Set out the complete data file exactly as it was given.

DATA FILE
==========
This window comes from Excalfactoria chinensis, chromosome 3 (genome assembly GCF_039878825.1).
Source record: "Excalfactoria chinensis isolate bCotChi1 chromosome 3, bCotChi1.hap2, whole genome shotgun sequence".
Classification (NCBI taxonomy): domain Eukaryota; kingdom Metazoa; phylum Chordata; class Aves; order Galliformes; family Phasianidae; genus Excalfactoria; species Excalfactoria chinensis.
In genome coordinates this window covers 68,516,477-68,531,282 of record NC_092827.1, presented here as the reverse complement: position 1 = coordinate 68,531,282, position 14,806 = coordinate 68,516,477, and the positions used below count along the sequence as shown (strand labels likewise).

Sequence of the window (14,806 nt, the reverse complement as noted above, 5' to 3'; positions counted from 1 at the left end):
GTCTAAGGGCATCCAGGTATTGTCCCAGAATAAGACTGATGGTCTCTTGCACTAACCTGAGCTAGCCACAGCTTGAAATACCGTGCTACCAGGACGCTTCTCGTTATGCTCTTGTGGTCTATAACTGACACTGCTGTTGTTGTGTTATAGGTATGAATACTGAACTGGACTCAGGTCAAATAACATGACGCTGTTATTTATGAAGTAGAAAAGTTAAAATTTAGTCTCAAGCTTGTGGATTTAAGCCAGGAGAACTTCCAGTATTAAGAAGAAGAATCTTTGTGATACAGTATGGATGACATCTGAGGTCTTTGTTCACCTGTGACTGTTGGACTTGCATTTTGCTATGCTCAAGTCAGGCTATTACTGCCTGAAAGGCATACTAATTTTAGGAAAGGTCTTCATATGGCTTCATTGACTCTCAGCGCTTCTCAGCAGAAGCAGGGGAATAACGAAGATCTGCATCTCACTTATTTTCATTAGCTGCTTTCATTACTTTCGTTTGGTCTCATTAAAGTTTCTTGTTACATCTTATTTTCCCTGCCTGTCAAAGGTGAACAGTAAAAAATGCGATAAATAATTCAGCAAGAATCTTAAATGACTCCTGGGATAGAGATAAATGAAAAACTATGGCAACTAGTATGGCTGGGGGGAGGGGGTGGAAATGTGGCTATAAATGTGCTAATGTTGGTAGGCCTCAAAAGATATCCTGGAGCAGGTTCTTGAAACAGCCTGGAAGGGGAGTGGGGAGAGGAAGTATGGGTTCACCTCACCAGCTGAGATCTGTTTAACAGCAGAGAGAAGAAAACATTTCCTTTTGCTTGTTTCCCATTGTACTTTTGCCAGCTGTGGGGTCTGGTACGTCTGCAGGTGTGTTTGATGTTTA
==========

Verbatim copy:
This window comes from Excalfactoria chinensis, chromosome 3 (genome assembly GCF_039878825.1).
Source record: "Excalfactoria chinensis isolate bCotChi1 chromosome 3, bCotChi1.hap2, whole genome shotgun sequence".
Classification (NCBI taxonomy): domain Eukaryota; kingdom Metazoa; phylum Chordata; class Aves; order Galliformes; family Phasianidae; genus Excalfactoria; species Excalfactoria chinensis.
In genome coordinates this window covers 68,516,477-68,531,282 of record NC_092827.1, presented here as the reverse complement: position 1 = coordinate 68,531,282, position 14,806 = coordinate 68,516,477, and the positions used below count along the sequence as shown (strand labels likewise).

Sequence of the window (14,806 nt, the reverse complement as noted above, 5' to 3'; positions counted from 1 at the left end):
GTCTAAGGGCATCCAGGTATTGTCCCAGAATAAGACTGATGGTCTCTTGCACTAACCTGAGCTAGCCACAGCTTGAAATACCGTGCTACCAGGACGCTTCTCGTTATGCTCTTGTGGTCTATAACTGACACTGCTGTTGTTGTGTTATAGGTATGAATACTGAACTGGACTCAGGTCAAATAACATGACGCTGTTATTTATGAAGTAGAAAAGTTAAAATTTAGTCTCAAGCTTGTGGATTTAAGCCAGGAGAACTTCCAGTATTAAGAAGAAGAATCTTTGTGATACAGTATGGATGACATCTGAGGTCTTTGTTCACCTGTGACTGTTGGACTTGCATTTTGCTATGCTCAAGTCAGGCTATTACTGCCTGAAAGGCATACTAATTTTAGGAAAGGTCTTCATATGGCTTCATTGACTCTCAGCGCTTCTCAGCAGAAGCAGGGGAATAACGAAGATCTGCATCTCACTTATTTTCATTAGCTGCTTTCATTACTTTCGTTTGGTCTCATTAAAGTTTCTTGTTACATCTTATTTTCCCTGCCTGTCAAAGGTGAACAGTAAAAAATGCGATAAATAATTCAGCAAGAATCTTAAATGACTCCTGGGATAGAGATAAATGAAAAACTATGGCAACTAGTATGGCTGGGGGGAGGGGGTGGAAATGTGGCTATAAATGTGCTAATGTTGGTAGGCCTCAAAAGATATCCTGGAGCAGGTTCTTGAAACAGCCTGGAAGGGGAGTGGGGAGAGGAAGTATGGGTTCACCTCACCAGCTGAGATCTGTTTAACAGCAGAGAGAAGAAAACATTTCCTTTTGCTTGTTTCCCATTGTACTTTTGCCAGCTGTGGGGTCTGGTACGTCTGCAGGTGTGTTTGATGTTTA